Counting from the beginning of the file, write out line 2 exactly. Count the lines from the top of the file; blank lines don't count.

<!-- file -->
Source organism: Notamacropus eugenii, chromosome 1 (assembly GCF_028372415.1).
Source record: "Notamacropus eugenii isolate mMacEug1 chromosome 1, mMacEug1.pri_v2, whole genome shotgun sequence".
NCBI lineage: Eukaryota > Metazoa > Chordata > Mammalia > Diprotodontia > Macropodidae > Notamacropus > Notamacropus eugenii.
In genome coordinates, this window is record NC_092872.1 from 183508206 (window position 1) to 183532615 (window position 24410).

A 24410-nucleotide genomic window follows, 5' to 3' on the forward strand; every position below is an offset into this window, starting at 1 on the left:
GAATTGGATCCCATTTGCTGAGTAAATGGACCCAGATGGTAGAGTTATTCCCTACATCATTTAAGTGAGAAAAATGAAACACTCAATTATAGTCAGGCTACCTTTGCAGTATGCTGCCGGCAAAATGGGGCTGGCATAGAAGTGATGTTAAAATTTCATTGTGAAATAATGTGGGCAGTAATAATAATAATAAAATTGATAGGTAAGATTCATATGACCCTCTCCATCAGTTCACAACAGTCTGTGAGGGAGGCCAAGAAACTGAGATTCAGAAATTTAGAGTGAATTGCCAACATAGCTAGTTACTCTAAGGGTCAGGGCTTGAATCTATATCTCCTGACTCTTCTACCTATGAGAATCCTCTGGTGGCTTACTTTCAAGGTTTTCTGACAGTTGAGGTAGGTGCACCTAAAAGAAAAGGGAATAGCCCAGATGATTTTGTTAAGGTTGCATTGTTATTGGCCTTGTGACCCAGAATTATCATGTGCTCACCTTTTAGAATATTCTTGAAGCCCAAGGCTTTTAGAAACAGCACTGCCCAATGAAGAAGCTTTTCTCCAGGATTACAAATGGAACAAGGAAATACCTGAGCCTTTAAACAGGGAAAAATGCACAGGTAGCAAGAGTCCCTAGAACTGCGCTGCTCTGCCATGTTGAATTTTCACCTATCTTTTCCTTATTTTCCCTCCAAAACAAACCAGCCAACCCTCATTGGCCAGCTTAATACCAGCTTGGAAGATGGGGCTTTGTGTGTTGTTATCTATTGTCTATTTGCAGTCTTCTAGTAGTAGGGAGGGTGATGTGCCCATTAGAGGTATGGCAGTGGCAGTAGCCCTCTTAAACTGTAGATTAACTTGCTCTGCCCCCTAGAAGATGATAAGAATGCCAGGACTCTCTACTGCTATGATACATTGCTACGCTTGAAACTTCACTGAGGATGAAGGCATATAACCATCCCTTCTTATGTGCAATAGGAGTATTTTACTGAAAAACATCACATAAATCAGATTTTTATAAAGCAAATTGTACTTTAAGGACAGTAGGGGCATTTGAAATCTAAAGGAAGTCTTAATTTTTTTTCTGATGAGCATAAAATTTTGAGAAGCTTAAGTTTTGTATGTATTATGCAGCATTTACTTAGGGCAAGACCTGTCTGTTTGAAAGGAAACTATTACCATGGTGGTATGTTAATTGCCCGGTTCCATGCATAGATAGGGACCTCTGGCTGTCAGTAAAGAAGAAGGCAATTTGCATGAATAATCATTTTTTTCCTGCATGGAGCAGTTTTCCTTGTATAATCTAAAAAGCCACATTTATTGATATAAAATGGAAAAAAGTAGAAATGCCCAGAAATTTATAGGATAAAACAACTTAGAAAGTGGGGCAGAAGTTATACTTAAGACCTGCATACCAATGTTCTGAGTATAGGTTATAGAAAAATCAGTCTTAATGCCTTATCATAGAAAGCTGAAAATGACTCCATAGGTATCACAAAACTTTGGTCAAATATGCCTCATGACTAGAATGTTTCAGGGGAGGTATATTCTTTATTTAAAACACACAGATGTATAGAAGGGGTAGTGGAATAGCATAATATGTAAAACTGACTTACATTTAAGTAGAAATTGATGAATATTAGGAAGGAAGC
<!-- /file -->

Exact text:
Source record: "Notamacropus eugenii isolate mMacEug1 chromosome 1, mMacEug1.pri_v2, whole genome shotgun sequence".